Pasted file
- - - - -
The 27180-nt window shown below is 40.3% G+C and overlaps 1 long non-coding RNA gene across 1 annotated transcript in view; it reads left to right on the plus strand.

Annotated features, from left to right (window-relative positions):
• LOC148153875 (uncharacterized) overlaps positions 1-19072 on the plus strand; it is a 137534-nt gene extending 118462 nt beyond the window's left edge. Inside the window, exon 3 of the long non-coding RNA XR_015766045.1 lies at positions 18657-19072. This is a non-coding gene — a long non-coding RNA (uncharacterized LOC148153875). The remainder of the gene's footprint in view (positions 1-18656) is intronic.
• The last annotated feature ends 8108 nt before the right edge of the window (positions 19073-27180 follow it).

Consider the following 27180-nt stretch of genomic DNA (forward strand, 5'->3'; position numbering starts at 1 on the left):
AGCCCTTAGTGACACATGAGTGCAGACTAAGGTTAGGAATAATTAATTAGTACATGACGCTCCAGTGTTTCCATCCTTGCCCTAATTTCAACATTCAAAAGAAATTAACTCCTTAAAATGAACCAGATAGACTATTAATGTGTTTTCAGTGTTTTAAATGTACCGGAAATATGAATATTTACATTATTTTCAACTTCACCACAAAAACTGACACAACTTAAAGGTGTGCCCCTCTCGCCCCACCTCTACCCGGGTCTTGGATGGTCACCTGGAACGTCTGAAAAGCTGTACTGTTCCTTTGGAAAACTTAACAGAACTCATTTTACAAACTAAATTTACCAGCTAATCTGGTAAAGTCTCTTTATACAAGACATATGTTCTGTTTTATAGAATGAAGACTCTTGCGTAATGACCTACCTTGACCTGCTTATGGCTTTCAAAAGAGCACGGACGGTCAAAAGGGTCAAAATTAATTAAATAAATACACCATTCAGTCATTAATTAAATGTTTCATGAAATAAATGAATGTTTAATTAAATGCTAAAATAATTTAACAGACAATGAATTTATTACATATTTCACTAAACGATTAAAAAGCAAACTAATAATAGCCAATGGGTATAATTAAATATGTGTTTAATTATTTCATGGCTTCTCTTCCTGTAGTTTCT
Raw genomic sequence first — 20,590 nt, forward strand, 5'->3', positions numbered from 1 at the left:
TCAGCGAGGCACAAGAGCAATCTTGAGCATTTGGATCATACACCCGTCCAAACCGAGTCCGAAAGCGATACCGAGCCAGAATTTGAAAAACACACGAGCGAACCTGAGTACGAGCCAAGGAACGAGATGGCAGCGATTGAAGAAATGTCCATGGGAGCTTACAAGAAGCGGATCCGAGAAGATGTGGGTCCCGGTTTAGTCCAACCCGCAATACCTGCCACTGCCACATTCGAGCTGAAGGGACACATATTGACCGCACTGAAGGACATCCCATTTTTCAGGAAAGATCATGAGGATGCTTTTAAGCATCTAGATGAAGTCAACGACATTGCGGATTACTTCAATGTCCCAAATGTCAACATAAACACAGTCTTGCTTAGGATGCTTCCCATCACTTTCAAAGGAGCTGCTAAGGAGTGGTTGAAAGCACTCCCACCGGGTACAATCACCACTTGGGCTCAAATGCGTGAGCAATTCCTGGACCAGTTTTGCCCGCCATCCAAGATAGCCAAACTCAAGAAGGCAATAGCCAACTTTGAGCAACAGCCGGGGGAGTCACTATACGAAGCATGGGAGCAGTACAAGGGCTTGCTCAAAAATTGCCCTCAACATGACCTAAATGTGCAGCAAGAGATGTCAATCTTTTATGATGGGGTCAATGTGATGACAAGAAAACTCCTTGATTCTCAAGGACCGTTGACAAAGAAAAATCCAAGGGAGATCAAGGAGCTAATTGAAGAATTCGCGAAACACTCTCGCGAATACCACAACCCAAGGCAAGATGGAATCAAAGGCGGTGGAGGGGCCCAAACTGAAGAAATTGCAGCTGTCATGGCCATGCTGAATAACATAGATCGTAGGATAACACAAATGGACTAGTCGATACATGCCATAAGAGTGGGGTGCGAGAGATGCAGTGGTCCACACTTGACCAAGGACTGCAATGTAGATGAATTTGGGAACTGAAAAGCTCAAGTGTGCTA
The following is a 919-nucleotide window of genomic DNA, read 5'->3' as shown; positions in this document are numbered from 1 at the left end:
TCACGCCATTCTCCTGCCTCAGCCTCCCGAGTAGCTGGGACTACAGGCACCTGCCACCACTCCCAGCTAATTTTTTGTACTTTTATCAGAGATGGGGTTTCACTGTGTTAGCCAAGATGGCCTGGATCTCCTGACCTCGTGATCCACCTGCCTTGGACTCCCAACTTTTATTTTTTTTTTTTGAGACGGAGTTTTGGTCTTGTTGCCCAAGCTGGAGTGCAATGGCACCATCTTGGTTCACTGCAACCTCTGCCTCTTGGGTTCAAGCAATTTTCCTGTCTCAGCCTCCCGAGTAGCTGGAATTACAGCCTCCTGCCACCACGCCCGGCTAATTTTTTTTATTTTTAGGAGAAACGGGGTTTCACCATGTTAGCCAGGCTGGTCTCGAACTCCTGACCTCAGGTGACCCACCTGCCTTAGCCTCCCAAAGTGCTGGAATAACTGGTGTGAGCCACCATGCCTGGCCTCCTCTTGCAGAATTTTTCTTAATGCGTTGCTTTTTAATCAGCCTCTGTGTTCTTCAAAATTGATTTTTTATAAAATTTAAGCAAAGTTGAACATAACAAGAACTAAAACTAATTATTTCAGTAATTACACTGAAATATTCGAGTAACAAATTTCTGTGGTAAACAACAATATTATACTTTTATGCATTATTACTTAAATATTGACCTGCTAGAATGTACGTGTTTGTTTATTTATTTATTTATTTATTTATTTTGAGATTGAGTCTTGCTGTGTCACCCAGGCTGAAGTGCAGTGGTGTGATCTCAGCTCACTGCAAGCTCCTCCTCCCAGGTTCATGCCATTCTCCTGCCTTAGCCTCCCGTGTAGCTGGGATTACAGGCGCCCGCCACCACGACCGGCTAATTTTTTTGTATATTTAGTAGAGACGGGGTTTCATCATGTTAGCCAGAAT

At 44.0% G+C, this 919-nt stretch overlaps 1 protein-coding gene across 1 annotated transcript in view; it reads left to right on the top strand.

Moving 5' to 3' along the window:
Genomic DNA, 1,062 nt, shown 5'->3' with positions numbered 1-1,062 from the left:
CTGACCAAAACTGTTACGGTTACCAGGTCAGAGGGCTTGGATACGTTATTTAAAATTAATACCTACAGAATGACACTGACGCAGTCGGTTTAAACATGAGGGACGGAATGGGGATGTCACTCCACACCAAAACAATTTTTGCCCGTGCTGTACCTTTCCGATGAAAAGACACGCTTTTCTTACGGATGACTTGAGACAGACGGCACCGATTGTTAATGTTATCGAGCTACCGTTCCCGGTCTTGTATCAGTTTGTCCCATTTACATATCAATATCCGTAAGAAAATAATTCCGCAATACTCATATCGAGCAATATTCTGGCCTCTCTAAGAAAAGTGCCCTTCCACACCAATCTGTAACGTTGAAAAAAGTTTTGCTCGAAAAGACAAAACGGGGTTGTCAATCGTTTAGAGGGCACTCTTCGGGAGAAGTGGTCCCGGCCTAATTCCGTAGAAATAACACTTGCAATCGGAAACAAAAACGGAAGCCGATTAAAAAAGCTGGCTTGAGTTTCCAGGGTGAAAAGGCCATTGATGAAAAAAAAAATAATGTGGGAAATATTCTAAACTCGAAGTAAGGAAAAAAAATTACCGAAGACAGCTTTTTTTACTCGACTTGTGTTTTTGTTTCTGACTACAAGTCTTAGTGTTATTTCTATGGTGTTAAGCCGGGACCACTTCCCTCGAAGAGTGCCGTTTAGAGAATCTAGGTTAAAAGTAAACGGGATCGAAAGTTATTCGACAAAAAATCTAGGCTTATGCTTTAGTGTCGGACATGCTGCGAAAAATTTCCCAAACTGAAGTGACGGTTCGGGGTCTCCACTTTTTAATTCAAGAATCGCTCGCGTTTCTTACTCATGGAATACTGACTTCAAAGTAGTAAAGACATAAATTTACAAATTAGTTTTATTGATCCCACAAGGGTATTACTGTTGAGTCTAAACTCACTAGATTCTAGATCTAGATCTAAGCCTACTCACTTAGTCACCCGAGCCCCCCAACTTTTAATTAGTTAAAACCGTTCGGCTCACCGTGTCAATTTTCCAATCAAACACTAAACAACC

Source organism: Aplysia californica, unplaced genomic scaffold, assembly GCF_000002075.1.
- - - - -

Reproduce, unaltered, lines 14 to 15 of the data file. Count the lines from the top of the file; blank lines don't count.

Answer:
CTGACCAAAACTGTTACGGTTACCAGGTCAGAGGGCTTGGATACGTTATTTAAAATTAATACCTACAGAATGACACTGACGCAGTCGGTTTAAACATGAGGGACGGAATGGGGATGTCACTCCACACCAAAACAATTTTTGCCCGTGCTGTACCTTTCCGATGAAAAGACACGCTTTTCTTACGGATGACTTGAGACAGACGGCACCGATTGTTAATGTTATCGAGCTACCGTTCCCGGTCTTGTATCAGTTTGTCCCATTTACATATCAATATCCGTAAGAAAATAATTCCGCAATACTCATATCGAGCAATATTCTGGCCTCTCTAAGAAAAGTGCCCTTCCACACCAATCTGTAACGTTGAAAAAAGTTTTGCTCGAAAAGACAAAACGGGGTTGTCAATCGTTTAGAGGGCACTCTTCGGGAGAAGTGGTCCCGGCCTAATTCCGTAGAAATAACACTTGCAATCGGAAACAAAAACGGAAGCCGATTAAAAAAGCTGGCTTGAGTTTCCAGGGTGAAAAGGCCATTGATGAAAAAAAAAATAATGTGGGAAATATTCTAAACTCGAAGTAAGGAAAAAAAATTACCGAAGACAGCTTTTTTTACTCGACTTGTGTTTTTGTTTCTGACTACAAGTCTTAGTGTTATTTCTATGGTGTTAAGCCGGGACCACTTCCCTCGAAGAGTGCCGTTTAGAGAATCTAGGTTAAAAGTAAACGGGATCGAAAGTTATTCGACAAAAAATCTAGGCTTATGCTTTAGTGTCGGACATGCTGCGAAAAATTTCCCAAACTGAAGTGACGGTTCGGGGTCTCCACTTTTTAATTCAAGAATCGCTCGCGTTTCTTACTCATGGAATACTGACTTCAAAGTAGTAAAGACATAAATTTACAAATTAGTTTTATTGATCCCACAAGGGTATTACTGTTGAGTCTAAACTCACTAGATTCTAGATCTAGATCTAAGCCTACTCACTTAGTCACCCGAGCCCCCCAACTTTTAATTAGTTAAAACCGTTCGGCTCACCGTGTCAATTTTCCAATCAAACACTAAACAACC

Source organism: Aplysia californica, unplaced genomic scaffold, assembly GCF_000002075.1.